It’s all in the Delivery
Now English is classified as a non-tonal language and that means that generally when you speak it in different pitches (higher or lower) it means the same thing. That’s not to say that you can’t use English with tonality for example “you BOUGHT a James Blunt record?” – by stressing the word ‘bought’ by maybe saying it louder or in a higher pitch we convey our incredulity and surprise – the devliery adds new meaning. Most languages in Africa are tonal (except Swahili and Fulani) but as to their full effect on hip hop I’m not sure. There are a number of studies done on the influence of African tongues and tonal languages on rap but I aint really buying much of it. People talk about how rapping can be traced back to roots of poets singing or telling stories over drums – thing is – nearly every culture did this – it’s a truism of humans not a genetic group.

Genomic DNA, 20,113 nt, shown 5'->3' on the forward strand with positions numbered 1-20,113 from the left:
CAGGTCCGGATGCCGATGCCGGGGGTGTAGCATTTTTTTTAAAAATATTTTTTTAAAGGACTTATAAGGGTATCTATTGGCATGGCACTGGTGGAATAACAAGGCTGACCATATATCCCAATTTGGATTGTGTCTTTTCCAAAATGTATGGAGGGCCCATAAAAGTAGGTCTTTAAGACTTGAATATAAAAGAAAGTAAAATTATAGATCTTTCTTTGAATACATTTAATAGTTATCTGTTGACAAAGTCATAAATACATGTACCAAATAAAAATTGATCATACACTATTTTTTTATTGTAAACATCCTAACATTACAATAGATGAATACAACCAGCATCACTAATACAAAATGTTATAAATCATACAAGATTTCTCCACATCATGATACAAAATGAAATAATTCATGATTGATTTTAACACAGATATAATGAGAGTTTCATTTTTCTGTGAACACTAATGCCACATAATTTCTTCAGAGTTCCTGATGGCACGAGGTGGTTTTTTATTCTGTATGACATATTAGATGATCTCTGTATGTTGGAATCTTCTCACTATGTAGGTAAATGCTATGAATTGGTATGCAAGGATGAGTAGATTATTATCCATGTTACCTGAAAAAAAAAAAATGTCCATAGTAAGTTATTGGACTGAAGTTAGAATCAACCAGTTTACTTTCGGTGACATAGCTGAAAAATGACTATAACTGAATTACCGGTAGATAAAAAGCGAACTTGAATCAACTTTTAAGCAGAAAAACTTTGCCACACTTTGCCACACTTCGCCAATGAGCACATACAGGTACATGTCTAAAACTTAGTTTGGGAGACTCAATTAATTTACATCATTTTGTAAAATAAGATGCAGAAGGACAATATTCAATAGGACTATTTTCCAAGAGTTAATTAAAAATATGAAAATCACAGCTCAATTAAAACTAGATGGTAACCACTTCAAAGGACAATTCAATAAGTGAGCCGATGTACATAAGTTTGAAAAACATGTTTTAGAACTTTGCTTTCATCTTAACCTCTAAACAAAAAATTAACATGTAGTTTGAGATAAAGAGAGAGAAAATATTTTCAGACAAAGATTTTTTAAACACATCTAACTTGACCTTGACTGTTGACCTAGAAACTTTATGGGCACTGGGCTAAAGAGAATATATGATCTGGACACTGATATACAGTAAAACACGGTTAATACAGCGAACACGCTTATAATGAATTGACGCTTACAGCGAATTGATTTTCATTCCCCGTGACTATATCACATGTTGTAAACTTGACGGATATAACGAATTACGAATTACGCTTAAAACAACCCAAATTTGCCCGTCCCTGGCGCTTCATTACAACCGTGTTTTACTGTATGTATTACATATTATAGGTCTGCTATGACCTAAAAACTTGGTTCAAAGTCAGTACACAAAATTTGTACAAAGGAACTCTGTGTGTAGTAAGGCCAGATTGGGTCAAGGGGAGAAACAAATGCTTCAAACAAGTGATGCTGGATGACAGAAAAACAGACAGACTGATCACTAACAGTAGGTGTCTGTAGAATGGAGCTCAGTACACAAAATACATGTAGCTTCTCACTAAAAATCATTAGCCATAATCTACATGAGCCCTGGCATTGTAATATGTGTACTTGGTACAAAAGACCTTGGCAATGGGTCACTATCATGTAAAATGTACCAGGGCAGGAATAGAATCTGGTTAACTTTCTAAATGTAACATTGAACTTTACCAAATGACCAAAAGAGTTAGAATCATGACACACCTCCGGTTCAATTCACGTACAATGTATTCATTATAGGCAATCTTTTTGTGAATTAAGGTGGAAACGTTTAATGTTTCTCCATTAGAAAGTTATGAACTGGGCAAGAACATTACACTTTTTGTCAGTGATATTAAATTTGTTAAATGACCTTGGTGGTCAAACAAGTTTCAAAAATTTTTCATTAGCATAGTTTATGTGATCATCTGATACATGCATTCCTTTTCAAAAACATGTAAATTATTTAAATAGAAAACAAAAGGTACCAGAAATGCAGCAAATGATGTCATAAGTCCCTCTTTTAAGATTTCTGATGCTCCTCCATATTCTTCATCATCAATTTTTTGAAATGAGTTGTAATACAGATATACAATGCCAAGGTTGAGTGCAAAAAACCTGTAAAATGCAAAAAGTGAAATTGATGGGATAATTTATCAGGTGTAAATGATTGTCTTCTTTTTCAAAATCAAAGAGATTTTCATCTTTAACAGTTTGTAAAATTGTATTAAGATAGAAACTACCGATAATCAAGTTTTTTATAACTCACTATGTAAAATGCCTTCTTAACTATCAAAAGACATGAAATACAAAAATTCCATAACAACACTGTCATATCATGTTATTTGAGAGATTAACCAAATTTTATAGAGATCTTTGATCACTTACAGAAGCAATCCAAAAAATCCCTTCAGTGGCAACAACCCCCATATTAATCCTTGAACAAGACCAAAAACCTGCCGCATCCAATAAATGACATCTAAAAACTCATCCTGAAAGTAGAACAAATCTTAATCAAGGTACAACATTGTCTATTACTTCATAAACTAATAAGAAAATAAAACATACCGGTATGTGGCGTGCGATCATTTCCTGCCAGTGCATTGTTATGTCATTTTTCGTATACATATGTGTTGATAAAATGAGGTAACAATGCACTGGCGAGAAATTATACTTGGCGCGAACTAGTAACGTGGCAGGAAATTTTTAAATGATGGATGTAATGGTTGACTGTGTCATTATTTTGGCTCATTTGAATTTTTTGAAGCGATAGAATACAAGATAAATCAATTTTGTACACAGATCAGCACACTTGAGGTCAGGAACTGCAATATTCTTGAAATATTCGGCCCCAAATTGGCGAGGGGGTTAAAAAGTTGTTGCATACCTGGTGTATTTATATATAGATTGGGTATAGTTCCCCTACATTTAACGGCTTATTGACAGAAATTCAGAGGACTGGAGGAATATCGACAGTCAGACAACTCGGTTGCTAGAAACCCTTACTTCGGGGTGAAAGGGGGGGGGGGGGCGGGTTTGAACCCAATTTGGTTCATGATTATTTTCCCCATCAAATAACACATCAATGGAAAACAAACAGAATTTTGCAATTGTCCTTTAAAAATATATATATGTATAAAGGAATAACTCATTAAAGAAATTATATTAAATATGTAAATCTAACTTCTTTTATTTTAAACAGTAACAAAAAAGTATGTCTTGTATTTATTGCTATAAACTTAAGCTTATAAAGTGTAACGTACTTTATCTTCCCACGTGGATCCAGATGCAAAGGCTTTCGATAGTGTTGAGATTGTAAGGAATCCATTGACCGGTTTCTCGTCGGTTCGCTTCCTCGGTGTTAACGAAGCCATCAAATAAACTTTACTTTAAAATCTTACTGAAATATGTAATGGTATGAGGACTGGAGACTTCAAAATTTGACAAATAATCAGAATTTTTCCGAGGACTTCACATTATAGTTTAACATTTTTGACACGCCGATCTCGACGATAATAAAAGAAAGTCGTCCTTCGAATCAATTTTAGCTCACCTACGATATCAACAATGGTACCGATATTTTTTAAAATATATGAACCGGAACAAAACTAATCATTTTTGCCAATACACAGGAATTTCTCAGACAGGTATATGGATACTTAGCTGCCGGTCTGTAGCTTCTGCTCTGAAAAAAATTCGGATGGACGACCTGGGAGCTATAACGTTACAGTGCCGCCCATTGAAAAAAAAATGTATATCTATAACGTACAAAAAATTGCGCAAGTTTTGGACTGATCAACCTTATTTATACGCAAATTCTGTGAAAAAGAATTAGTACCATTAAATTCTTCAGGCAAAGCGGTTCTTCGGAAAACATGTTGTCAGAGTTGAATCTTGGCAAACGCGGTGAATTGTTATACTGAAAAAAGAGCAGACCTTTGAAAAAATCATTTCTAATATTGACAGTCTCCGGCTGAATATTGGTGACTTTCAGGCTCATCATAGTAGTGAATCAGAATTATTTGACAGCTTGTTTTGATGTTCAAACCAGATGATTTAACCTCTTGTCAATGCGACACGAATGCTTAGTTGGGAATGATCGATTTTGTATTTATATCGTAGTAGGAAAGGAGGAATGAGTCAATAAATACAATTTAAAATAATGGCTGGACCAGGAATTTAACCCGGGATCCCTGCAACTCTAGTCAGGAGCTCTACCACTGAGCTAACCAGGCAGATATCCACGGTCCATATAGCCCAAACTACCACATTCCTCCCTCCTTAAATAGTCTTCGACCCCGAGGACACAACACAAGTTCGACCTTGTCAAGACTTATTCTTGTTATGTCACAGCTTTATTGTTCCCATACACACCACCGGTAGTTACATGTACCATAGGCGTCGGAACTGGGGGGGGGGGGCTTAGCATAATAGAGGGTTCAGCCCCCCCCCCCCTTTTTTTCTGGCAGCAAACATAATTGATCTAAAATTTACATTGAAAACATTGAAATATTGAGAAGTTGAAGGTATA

I think that the expressiveness of hip was born of a performance style, a political state a mentality and of a time – all done in English or ‘phreaked’ English.

The words and the delivery of the words were inseparable. It was futuristic, coded, and extremely rhythmic. Sometimes the rappers only made use of a few notes in the musical scale with which to ‘drill’ their rap home. The melodies of the raps were very simple – tweaking up and down at the beginning and ends of sentences and always pushing and playing with the groove. Radio Dj’s, comics, wilful mispronunciations and the bubbling groovy language of disco and funk also got thrown into the mix. The subversion of the language was spawning out of control like a virus. Young people didn’t want the cure and the old folks couldn’t think quick enough to come up with an antidote.

Unlike in the past where a war was needed to give a language a leg up the radio and TV stations did all the conversion very easily.

A generation was being shut out. Hip Hop Culture was codified. It was difficult for outsiders to pick up although it was really just ‘phreaked’ English.

Covert Operators